GUINEA, West Africa As the truck dipped once more into a muddy crater the size of an elephant, the team realized they were achieving their goal.
They had said they wanted to take the Gospel to remote places where the people had never heard. They realized this Guinea jungle just might be the place Jesus spoke of in Acts 1:8 when He sent His disciples to witness to "the ends of the earth."
Or at least it felt that way.
"This is exactly what we're looking for if we want to be the first evangelical presence," said Bill O'Dell, a Delaware businessman, as his body jostled in the rocking vehicle.
There aren't enough missionaries to assign full-time personnel to small people groups like those living in this isolated area. That's why the Maryland/Delaware state convention decided to adopt the Konkabay, an impoverished melting pot of about 7,500 Muslim people who generally farm and live in mud-hut villages in Guinea.
A previous team found that many Konkabay villages have little access to water and no access to the Gospel.
"It's the kind of people group that's going to fall through the cracks without a chance to hear the Gospel if someone doesn't take it to them," said Greg Queen, an International Mission Board missionary who guided the trip.
The last team discovered most Konkabay villages are so deeply Islamic they wouldn't welcome an overt Christian witness. So the plan is to dig water wells, illustrating the love of Christ before presenting His story.
After months of recruiting, O'Dell enlisted two men from Maryland churches to join him on this second research trip. The goals: scout out possible water well sites and discern which Konkabay villages might be open to hearing the Gospel from future mission teams.
O'Dell and his team members followed local guides to villages most in need of water wells.
Their trucks trekked down ragged roads long ago carved by cattle herds and donkey carts. Numerous times team members lined up behind the truck to heave it through treacherous ruts.
In village after village, elders donning colorful, long robes led the Americans to peer down unusable water wells. Some were dug too shallow. Frogs infested others. One village high in the tropical mountains reported their well dries up during hot season, leaving only mud for drinking and cooking.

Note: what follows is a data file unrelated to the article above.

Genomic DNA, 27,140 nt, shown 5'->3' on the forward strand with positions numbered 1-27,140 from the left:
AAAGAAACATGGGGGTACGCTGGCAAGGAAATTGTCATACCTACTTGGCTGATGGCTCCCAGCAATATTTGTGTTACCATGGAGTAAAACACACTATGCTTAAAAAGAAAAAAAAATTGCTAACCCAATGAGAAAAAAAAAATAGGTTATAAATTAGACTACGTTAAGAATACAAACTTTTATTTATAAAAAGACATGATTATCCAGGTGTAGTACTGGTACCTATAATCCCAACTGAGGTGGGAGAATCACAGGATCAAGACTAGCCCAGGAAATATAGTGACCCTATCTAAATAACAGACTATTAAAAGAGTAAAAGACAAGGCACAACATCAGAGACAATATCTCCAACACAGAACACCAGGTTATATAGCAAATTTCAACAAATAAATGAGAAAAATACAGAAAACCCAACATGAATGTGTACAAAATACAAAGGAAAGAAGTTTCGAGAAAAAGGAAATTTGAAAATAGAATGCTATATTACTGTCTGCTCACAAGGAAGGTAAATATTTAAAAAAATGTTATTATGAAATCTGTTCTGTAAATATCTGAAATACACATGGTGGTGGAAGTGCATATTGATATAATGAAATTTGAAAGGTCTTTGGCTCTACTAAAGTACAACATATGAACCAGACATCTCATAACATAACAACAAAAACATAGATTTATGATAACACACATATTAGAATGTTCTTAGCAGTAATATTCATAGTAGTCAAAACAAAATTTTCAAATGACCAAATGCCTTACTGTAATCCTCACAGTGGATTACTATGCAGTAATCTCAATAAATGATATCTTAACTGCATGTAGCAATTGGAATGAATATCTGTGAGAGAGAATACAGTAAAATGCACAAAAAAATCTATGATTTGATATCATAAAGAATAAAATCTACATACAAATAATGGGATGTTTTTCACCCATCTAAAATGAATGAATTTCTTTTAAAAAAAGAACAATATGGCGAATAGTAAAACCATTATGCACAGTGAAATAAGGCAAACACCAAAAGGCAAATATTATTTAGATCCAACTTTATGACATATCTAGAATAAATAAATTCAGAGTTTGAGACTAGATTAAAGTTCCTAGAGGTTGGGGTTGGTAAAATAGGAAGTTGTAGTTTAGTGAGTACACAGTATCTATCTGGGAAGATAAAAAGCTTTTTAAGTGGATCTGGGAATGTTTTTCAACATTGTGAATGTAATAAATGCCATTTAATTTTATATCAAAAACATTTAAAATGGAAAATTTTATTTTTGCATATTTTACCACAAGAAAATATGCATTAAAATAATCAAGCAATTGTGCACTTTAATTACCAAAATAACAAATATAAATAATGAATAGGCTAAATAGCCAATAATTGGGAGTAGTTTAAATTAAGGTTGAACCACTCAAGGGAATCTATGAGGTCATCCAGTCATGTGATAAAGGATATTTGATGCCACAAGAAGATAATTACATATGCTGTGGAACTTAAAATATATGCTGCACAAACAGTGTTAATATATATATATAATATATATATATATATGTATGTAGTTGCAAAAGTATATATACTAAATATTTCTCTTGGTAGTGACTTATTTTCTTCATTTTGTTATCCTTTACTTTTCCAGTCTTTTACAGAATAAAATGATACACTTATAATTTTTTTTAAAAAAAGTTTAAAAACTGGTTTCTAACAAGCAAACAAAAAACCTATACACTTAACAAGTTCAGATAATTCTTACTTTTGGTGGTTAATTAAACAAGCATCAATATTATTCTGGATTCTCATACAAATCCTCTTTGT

The team hopes to bring a simple, portable drilling mechanism along with U.S. teams that can show the villagers how to dig their own wells.
"If they make (the well), it will truly be theirs and they will take responsibility for keeping it up," O'Dell said. "The relationships built through that can open doors for other things."
O'Dell and his team are headed back home to find churches to facilitate well-digging. They hope the well digging will evolve into Bible storying, or possibly women and children's ministry.
"Our end goal is to recruit churches to come out here, adopt a village and (keep coming) until a church is started," O'Dell said. "There're people out (here) who have never heard about Jesus and need to hear."
On the team's last day visiting in villages, Jorno, a staunchly Muslim town official, invited them to eat at his house. As the team sat on the floor West African-style, eating the rice with their hands, Jorno listed more needs of the village: A school. A hospital. Solar power.
The team felt led to convey they weren't there just to pour out physical resources.
"We think God can help you more than we can," Queen told him, explaining the Gospel. "That's really why we've come."
The town official said he understood their religions are different, but he welcomed them in friendship anyway.
"That's a good thing," O'Dell said. "The door has been cracked open. It was locked shut before."
Paul Willbanks, team member from Greensboro Baptist Church in Greensboro, Md., said he realized through this research trip that the well is a good place to start, just like Jesus with the Samaritan woman.
"To come once and put in a well that's not really going to minister to the people," he said. "It's just a beginning. Then we can see how to advance the cause of Christ."